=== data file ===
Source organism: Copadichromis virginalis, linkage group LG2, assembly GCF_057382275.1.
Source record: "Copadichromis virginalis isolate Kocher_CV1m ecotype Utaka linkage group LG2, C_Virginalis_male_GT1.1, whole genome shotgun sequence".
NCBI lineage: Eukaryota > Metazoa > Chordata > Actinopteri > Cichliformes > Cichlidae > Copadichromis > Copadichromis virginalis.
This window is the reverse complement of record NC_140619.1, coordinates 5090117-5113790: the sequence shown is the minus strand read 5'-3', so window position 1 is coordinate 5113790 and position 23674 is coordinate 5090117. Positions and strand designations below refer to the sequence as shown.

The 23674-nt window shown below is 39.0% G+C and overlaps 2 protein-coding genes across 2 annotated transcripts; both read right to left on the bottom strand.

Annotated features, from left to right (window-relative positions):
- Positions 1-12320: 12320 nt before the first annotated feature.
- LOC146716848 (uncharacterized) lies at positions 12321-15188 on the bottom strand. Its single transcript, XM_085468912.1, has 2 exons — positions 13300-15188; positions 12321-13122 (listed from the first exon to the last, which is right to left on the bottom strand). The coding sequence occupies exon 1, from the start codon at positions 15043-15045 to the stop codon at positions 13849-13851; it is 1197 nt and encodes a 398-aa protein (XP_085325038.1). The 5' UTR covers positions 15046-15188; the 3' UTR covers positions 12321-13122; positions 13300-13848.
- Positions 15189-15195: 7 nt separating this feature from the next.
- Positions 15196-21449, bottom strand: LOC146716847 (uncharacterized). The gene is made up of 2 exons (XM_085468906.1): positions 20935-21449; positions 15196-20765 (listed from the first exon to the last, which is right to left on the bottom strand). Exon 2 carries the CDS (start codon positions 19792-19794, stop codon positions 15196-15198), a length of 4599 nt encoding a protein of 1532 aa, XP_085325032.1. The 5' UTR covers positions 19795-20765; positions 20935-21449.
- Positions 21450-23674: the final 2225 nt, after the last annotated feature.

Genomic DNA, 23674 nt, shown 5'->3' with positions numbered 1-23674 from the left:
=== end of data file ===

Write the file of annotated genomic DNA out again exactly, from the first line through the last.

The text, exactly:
Source organism: Copadichromis virginalis, linkage group LG2, assembly GCF_057382275.1.
Source record: "Copadichromis virginalis isolate Kocher_CV1m ecotype Utaka linkage group LG2, C_Virginalis_male_GT1.1, whole genome shotgun sequence".
NCBI lineage: Eukaryota > Metazoa > Chordata > Actinopteri > Cichliformes > Cichlidae > Copadichromis > Copadichromis virginalis.
This window is the reverse complement of record NC_140619.1, coordinates 5090117-5113790: the sequence shown is the minus strand read 5'-3', so window position 1 is coordinate 5113790 and position 23674 is coordinate 5090117. Positions and strand designations below refer to the sequence as shown.

The 23674-nt window shown below is 39.0% G+C and overlaps 2 protein-coding genes across 2 annotated transcripts; both read right to left on the bottom strand.

Annotated features, from left to right (window-relative positions):
- Positions 1-12320: 12320 nt before the first annotated feature.
- LOC146716848 (uncharacterized) lies at positions 12321-15188 on the bottom strand. Its single transcript, XM_085468912.1, has 2 exons — positions 13300-15188; positions 12321-13122 (listed from the first exon to the last, which is right to left on the bottom strand). The coding sequence occupies exon 1, from the start codon at positions 15043-15045 to the stop codon at positions 13849-13851; it is 1197 nt and encodes a 398-aa protein (XP_085325038.1). The 5' UTR covers positions 15046-15188; the 3' UTR covers positions 12321-13122; positions 13300-13848.
- Positions 15189-15195: 7 nt separating this feature from the next.
- Positions 15196-21449, bottom strand: LOC146716847 (uncharacterized). The gene is made up of 2 exons (XM_085468906.1): positions 20935-21449; positions 15196-20765 (listed from the first exon to the last, which is right to left on the bottom strand). Exon 2 carries the CDS (start codon positions 19792-19794, stop codon positions 15196-15198), a length of 4599 nt encoding a protein of 1532 aa, XP_085325032.1. The 5' UTR covers positions 19795-20765; positions 20935-21449.
- Positions 21450-23674: the final 2225 nt, after the last annotated feature.

Genomic DNA, 23674 nt, shown 5'->3' with positions numbered 1-23674 from the left: